At the Future Work Summit this month, Ribit ran an interactive ‘How to network’ workshop for around 30 tertiary students from institutions across Melbourne to help them boost their chances of getting a meaningful job. Along with our workshop, we teamed up with the Talent Institute to share their top tips on growth hacking.
Ribit team member (and current law student) Harry Godber shared CSIRO's Data61 and Ribit's most recent research into professional networking and gave five valuable tips to remember when making new connections:
- Talk about your career-related experience – employers value the skills you gain in the workplace just as much as they value your academic qualifications.
- Talk about your practical skills – if you have any vocational qualifications, technical knowledge or any extra-curricular experience, employers value the extra time and effort students put in to go beyond their university qualifications. This also give you a unique edge and makes you stand out from the crowd.
- Be yourself – Employers want to see the real you. Personality and cultural fit are significant factors in employment decisions and you don't want to be stuck in a workplace pretending you're someone you're not.
- Maintain a strong online profile - This includes making sure your social media profiles are consistent with the professional image you're projecting. If you're hoping to work in high-growth businesses, the best thing you can do is to keep your Ribit profile active and updated. Profiles that include a photograph and more detailed information about yourself perform more strongly.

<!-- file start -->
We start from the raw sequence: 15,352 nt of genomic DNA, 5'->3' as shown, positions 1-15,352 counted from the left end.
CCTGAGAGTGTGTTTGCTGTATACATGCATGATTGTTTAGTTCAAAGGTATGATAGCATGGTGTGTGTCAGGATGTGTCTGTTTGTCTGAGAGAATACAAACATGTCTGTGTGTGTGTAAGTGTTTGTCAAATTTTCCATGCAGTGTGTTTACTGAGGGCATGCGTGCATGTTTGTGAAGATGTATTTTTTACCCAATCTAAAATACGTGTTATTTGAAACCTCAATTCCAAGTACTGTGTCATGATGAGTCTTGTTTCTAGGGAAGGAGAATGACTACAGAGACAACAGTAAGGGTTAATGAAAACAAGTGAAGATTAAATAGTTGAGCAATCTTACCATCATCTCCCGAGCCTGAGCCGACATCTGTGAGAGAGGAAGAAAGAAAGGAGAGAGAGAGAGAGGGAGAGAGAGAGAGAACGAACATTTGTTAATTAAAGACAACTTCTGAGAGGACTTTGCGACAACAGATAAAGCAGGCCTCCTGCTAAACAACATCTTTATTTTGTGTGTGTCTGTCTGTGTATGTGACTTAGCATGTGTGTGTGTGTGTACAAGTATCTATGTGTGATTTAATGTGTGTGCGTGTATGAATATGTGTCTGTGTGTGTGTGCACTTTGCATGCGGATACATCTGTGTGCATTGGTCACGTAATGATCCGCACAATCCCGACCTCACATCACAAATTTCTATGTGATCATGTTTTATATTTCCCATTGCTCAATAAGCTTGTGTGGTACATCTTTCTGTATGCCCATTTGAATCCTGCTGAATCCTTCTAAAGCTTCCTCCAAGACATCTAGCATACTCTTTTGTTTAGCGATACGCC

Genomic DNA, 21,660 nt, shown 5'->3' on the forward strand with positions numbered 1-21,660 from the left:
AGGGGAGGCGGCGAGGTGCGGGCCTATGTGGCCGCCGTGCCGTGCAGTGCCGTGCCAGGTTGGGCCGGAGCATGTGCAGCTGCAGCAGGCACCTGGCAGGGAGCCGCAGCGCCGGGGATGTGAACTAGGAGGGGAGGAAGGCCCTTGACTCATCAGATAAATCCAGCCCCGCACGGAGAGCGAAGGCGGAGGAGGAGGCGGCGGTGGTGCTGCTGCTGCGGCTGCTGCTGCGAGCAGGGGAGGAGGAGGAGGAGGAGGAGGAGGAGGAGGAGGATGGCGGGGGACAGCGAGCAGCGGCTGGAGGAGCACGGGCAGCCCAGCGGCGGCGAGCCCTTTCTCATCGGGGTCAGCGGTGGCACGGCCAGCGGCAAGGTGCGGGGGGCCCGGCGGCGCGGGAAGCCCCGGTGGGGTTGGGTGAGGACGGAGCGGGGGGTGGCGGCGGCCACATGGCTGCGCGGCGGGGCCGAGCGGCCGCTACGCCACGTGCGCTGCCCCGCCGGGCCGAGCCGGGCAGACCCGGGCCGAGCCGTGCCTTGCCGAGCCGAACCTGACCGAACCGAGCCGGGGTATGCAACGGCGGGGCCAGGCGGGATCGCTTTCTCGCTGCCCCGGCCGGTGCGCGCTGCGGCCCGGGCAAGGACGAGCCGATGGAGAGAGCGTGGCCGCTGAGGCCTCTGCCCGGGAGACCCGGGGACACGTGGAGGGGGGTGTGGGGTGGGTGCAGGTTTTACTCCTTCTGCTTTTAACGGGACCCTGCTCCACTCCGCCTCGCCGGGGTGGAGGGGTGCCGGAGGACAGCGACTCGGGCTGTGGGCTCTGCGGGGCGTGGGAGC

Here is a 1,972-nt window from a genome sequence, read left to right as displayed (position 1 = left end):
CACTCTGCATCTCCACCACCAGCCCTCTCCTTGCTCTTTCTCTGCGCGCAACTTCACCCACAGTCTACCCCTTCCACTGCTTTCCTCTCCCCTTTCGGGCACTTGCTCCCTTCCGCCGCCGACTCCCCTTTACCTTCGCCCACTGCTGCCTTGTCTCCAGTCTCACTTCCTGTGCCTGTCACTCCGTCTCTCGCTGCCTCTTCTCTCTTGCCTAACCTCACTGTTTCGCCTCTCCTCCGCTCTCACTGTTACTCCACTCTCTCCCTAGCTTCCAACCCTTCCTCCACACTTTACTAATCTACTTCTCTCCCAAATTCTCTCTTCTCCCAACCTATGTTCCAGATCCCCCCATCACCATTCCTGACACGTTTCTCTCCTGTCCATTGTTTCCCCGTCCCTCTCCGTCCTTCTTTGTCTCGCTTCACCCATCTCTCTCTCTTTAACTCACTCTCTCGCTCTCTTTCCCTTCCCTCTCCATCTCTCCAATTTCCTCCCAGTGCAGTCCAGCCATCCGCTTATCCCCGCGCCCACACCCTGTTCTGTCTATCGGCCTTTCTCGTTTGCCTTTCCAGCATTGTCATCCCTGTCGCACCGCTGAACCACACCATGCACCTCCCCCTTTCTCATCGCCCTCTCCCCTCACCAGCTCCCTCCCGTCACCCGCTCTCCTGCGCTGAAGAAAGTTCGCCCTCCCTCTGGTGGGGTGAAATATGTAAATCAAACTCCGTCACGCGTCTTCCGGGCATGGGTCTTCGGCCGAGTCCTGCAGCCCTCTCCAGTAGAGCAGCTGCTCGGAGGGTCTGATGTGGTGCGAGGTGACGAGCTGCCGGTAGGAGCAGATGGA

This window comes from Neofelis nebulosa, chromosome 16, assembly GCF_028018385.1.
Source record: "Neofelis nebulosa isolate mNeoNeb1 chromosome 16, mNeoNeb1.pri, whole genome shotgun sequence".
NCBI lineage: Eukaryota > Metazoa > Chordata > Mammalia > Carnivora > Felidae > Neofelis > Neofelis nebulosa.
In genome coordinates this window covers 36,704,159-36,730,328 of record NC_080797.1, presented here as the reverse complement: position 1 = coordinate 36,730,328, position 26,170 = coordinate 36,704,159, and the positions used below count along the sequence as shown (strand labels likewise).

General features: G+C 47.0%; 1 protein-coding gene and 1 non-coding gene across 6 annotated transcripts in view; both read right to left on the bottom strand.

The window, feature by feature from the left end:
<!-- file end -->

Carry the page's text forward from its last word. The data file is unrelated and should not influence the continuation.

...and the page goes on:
- Follow up - Introducing yourself to someone is only the first step in the networking process. Add them on LinkedIn, send them a message, arrange a coffee, get involved with things they're doing. Your time is your most valuable investment in building professional relationships.
Starting your career is an exciting challenge. Adam Lea, Head of the Talent Institute, (powered by Startupbootcamp) asked students to embrace change by letting go of ideas of control and becoming comfortable with uncertainty. Adapting to what can feel like a rollercoaster ride of new experiences and tasks will help you become more resilient and reliable.
He says, "if there is one thing we teach that contributes the most it’s the ‘Growth Mindset.’
The key characteristics of a Growth Mindset are:
- journey orientation
- being a team player
- willingness to experiment
- embracing uncertainty and challenges
seeing failure as a learning experience.
He gave his five top tips to develop this Growth Mindset to improve your employability:
- Control is out, embrace uncertainty.
- Tools and techniques are constantly changing, so focus on improving yourself
- If you’re uncertain about something, there is always an answer out there and a way to experiment to find it.
- Value the process over the end result.
- Cultivate grit. Delay your satisfaction and never give up. Employers value your sticking power!
Later in the day, Ribit’s Director Liz Jakubowski participated in a panel discussion about the future of talent with industry leaders Heather Gilmore, Head of Corporate Affairs at Pearson and Tom Larter CEO of Withyouwithme. This was also turned into a podcast with Alice Sidhu and Rik Brown from Leadership of Fools.
“I’d like to see more people in Australia employing more students. If every business of 5 or more employees was to put on a tertiary student each year, nearly every student would have an opportunity to gain meaningful paid work experience over the course of their study”. Liz said.
If you missed out on the Future Work Summit Melbourne, we will be at Future Work Summit Sydney, October 15.
Stay tuned via our events page.